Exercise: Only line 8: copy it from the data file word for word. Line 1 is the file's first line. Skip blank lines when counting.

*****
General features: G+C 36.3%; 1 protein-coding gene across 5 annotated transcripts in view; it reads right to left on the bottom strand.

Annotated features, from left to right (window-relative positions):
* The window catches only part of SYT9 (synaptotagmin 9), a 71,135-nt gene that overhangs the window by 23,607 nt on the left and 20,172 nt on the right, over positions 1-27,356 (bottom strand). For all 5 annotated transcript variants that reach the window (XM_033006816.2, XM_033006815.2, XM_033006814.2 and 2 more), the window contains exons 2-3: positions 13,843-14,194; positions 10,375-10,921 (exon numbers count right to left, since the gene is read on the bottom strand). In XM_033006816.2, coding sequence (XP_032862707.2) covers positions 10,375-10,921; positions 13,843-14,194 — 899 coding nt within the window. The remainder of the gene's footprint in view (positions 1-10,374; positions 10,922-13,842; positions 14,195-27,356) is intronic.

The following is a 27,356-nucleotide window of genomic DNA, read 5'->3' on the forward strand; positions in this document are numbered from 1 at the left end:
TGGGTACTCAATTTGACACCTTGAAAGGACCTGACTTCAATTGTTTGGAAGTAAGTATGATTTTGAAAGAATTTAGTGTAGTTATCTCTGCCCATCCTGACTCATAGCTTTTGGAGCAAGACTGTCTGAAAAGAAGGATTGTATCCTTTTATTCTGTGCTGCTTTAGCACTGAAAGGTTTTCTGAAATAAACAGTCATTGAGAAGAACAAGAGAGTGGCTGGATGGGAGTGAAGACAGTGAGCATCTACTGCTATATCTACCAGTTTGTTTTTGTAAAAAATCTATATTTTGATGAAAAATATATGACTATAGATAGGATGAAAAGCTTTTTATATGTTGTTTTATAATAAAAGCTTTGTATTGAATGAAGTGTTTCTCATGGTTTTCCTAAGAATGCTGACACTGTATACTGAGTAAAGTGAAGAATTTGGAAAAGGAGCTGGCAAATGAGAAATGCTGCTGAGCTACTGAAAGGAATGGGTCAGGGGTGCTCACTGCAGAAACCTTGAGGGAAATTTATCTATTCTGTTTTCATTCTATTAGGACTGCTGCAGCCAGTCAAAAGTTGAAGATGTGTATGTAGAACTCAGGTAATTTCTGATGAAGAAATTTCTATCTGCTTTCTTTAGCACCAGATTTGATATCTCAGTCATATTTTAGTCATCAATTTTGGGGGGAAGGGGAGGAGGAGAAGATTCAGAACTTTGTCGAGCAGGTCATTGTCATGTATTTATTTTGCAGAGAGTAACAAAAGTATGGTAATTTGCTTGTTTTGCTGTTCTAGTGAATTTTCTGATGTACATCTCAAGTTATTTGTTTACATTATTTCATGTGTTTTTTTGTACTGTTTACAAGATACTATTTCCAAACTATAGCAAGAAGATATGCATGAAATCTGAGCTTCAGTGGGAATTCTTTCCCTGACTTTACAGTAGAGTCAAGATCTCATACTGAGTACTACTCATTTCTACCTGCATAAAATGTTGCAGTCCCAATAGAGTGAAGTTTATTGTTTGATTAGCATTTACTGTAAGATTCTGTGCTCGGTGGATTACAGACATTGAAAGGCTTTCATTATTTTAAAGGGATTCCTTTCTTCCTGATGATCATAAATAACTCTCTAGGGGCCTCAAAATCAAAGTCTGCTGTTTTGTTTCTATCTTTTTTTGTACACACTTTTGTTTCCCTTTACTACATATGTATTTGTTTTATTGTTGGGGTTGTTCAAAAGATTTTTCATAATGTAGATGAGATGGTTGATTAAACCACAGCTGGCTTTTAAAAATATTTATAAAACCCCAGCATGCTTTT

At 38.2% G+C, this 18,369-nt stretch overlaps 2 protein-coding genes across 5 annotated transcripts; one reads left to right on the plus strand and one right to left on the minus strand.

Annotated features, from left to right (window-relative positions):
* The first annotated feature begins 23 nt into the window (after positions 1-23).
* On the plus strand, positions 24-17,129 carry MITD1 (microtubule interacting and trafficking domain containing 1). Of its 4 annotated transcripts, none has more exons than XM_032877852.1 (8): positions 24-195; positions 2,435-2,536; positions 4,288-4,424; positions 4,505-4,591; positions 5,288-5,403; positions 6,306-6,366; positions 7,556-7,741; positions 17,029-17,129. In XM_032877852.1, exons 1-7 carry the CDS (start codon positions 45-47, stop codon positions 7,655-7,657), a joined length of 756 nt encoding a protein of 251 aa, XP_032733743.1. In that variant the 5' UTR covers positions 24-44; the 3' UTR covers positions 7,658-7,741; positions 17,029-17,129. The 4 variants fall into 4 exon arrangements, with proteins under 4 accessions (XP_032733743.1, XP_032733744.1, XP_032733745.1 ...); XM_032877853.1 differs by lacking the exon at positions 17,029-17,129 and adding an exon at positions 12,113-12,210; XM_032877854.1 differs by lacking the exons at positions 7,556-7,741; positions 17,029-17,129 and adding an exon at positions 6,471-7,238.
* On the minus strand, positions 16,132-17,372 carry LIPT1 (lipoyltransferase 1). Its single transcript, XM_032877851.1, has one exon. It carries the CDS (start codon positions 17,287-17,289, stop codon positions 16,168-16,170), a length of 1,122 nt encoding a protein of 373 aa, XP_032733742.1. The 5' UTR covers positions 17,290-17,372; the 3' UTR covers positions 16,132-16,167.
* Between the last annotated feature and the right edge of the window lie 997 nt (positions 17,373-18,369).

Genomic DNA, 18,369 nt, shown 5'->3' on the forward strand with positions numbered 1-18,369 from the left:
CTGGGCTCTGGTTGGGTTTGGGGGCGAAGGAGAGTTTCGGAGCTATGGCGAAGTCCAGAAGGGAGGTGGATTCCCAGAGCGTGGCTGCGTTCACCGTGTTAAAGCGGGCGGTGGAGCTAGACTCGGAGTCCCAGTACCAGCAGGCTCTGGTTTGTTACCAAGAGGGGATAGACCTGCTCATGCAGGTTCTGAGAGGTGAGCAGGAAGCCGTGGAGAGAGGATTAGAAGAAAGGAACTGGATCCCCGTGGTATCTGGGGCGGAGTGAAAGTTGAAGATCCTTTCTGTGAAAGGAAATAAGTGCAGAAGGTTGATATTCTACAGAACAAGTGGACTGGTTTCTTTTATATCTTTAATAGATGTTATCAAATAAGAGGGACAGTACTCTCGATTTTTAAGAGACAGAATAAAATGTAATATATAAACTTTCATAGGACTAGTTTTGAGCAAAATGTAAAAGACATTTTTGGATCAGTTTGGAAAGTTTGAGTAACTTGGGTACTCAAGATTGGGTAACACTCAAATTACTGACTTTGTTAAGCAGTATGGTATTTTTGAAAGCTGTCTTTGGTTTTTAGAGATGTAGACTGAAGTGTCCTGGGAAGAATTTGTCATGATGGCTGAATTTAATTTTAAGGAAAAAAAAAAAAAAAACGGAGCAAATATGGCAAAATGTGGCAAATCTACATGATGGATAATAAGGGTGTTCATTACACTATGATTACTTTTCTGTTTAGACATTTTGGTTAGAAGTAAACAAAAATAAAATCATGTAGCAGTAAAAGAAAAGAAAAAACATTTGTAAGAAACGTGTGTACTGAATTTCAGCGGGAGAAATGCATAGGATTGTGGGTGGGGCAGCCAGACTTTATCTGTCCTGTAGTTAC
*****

* The first annotated feature begins 23 nt into the window (after positions 1-23).